American Idol Episodes

2002, TV Show

American Idol Episode: "9 Finalists Compete Again"

Season 9, Episode 30
Episode Synopsis: The nine remaining finalists perform the songs of Elvis Presley. Season 8 runner-up Adam Lambert serves as the mentor.
Original Air Date: Apr 13, 2010

American Idol Episode Recap: The Top 9 Perform (Again) Season 9, Episode 30

After the American Idol judges spared Michael Lynche a week ago, the top nine took the stage once again, this time to take on the classic tunes of Elvis Presley. There to guide the singers was Adam Lambert, who promised to be both brutally honest and constructive in his criticism. (And he actually was.) So did the singers do The King proud? Let's find out.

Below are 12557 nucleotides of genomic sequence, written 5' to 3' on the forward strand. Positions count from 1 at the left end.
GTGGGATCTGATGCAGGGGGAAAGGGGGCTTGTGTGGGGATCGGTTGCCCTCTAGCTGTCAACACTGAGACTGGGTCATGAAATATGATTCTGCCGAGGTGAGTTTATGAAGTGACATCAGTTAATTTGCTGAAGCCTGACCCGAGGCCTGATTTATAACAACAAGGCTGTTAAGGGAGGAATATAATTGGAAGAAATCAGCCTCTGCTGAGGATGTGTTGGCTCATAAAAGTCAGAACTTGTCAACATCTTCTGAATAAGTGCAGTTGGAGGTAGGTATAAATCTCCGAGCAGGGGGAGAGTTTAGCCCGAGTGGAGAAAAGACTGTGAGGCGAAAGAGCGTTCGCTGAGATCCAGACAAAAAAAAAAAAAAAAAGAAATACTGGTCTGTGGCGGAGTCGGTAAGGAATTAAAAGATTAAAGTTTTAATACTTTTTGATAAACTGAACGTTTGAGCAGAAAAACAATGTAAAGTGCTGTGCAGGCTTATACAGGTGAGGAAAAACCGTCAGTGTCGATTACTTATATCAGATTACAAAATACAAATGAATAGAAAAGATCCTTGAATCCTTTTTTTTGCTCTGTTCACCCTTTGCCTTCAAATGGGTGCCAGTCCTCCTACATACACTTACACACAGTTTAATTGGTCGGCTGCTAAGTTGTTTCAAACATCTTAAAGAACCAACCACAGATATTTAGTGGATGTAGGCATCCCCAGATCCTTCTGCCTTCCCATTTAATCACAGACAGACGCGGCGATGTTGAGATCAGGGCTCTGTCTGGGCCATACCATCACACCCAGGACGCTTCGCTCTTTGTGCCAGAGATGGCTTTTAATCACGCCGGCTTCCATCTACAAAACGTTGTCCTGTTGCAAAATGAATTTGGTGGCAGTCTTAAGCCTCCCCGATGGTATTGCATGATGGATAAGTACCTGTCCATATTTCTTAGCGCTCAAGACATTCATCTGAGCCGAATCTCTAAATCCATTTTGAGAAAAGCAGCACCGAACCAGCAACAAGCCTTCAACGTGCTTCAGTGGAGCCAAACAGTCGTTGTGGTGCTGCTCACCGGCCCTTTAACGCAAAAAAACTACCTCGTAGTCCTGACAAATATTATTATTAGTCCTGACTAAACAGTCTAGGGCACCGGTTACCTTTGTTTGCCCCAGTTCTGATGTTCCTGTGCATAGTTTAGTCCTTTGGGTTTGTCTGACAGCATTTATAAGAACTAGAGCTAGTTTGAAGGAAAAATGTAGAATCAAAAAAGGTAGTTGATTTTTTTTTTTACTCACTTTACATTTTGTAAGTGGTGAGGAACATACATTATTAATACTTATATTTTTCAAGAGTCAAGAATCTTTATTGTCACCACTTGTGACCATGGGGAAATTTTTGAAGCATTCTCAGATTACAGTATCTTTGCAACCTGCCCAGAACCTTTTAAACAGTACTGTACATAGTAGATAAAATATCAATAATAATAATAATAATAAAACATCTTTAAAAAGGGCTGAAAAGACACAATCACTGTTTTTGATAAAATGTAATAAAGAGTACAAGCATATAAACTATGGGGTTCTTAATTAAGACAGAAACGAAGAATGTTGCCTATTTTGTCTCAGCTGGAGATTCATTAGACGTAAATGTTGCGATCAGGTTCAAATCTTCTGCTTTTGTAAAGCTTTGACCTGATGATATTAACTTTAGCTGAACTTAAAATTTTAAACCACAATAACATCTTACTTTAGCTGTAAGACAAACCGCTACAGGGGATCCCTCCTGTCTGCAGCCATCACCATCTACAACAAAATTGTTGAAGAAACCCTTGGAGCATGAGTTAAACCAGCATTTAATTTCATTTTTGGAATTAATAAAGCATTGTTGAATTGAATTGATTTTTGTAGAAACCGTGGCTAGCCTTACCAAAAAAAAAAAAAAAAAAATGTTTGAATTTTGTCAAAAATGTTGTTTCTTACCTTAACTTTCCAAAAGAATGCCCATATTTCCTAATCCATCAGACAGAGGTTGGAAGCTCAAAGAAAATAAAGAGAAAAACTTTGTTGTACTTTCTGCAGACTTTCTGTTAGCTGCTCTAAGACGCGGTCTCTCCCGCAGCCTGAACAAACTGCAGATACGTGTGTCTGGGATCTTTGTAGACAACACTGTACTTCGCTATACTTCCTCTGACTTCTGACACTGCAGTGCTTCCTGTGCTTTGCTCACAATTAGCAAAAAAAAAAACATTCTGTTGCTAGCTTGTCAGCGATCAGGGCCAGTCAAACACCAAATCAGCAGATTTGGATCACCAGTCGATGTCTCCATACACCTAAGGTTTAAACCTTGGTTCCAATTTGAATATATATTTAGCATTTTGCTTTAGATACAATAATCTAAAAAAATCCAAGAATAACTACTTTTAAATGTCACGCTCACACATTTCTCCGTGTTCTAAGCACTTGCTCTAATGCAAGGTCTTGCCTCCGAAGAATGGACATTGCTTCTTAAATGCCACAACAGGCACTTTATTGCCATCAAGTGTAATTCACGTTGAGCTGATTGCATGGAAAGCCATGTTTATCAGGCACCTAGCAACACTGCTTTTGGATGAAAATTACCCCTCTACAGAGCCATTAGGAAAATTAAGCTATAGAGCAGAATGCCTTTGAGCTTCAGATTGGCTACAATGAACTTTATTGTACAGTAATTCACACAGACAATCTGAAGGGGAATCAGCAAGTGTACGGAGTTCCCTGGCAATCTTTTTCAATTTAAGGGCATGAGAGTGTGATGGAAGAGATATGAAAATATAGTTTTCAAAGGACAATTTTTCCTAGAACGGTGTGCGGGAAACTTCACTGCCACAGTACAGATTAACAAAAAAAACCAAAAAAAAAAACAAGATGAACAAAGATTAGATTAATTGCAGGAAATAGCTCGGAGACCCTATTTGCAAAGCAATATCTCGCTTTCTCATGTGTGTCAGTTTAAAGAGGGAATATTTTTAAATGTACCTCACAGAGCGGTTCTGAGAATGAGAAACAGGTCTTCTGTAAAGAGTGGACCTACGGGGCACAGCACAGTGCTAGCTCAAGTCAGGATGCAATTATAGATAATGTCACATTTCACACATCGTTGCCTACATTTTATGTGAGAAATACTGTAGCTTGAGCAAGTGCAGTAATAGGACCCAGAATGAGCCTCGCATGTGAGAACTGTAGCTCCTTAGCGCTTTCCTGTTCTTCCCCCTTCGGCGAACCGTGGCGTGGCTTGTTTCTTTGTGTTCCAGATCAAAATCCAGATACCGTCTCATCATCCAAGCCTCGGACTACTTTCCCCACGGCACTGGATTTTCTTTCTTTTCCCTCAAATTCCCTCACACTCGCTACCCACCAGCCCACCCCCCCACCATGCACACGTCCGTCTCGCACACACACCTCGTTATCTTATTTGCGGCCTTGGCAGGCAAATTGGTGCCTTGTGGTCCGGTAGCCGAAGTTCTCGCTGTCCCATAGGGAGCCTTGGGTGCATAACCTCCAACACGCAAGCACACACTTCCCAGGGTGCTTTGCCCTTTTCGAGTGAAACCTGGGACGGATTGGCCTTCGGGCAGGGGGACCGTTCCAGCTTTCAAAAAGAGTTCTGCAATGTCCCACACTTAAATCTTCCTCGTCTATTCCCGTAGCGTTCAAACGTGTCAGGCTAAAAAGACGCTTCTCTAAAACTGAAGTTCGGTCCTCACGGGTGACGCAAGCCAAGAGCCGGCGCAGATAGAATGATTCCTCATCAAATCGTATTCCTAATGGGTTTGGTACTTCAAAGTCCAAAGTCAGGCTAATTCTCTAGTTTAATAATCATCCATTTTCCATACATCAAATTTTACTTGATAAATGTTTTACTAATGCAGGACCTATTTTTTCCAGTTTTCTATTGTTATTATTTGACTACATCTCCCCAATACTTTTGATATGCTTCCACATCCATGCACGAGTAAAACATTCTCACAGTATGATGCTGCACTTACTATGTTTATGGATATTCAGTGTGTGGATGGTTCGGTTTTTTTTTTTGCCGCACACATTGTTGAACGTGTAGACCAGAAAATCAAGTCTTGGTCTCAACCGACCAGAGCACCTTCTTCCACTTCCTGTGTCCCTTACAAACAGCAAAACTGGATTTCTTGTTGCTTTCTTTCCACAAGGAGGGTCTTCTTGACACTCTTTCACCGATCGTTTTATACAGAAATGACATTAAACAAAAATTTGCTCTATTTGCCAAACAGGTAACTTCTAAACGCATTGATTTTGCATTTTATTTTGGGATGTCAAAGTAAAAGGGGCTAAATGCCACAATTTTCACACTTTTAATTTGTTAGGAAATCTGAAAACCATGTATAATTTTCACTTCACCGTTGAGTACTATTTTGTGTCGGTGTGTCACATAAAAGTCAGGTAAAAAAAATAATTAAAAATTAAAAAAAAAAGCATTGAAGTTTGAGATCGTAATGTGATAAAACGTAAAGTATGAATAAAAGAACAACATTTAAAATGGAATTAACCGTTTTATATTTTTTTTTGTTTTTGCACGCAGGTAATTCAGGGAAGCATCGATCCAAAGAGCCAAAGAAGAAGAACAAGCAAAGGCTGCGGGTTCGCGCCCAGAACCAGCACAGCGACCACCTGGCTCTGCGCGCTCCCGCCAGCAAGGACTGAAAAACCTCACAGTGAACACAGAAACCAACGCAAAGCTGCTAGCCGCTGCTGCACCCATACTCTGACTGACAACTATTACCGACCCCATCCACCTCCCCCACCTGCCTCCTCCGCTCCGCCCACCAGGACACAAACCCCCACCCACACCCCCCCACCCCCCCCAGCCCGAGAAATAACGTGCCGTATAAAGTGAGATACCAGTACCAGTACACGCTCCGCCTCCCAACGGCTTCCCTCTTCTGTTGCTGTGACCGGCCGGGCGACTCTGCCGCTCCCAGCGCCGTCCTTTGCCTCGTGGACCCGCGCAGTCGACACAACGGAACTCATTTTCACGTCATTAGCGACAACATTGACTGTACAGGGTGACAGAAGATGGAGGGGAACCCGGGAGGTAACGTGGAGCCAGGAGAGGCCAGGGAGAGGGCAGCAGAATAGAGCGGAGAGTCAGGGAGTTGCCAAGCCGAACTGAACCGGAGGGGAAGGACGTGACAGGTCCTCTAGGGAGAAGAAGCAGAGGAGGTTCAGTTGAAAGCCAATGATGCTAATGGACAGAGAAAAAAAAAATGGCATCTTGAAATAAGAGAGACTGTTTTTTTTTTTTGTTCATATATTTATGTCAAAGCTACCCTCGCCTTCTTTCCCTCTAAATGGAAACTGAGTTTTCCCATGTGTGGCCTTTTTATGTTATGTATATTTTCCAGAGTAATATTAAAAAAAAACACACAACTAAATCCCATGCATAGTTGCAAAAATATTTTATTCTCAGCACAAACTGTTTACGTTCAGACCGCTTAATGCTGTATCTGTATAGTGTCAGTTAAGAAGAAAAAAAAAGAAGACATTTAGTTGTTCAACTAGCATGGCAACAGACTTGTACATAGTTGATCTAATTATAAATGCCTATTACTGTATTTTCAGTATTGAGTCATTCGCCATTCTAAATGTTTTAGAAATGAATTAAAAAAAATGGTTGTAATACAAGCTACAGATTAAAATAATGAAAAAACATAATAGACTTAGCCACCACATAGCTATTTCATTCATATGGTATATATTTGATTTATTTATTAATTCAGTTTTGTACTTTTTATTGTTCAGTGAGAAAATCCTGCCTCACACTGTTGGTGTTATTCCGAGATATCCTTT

First a note about Ryan Seacrest: What was up with him tonight? I swear he was slurring his words at the top of the show and he seemed on a different planet through most of the night. From slow dancing during Tim Urban's performance to comparing the talent level of his and Lambert's tongues to needlessly taking a jab at former Idol co-host Brian Dunkleman, Ryan's particular brand of time-wasting was more annoying than usual tonight.

On to the singing ... Lambert said overall that his impression of the singers during rehearsal was simple: They needed to wake up a bit. We all know Lambert is quite the showman, so let's see if he could turn some of this season's duds into dynamite.

Crystal Bowersox, "Saved"
She chose a less obvious song, but it was right in her bluesy wheelhouse. At Lambert's advice, she mixed it up and played the electric guitar, but I am not sure that made much difference. She did some nice breakdowns with the arrangement and felt totally comfortable once again. Still smooth sailing for now.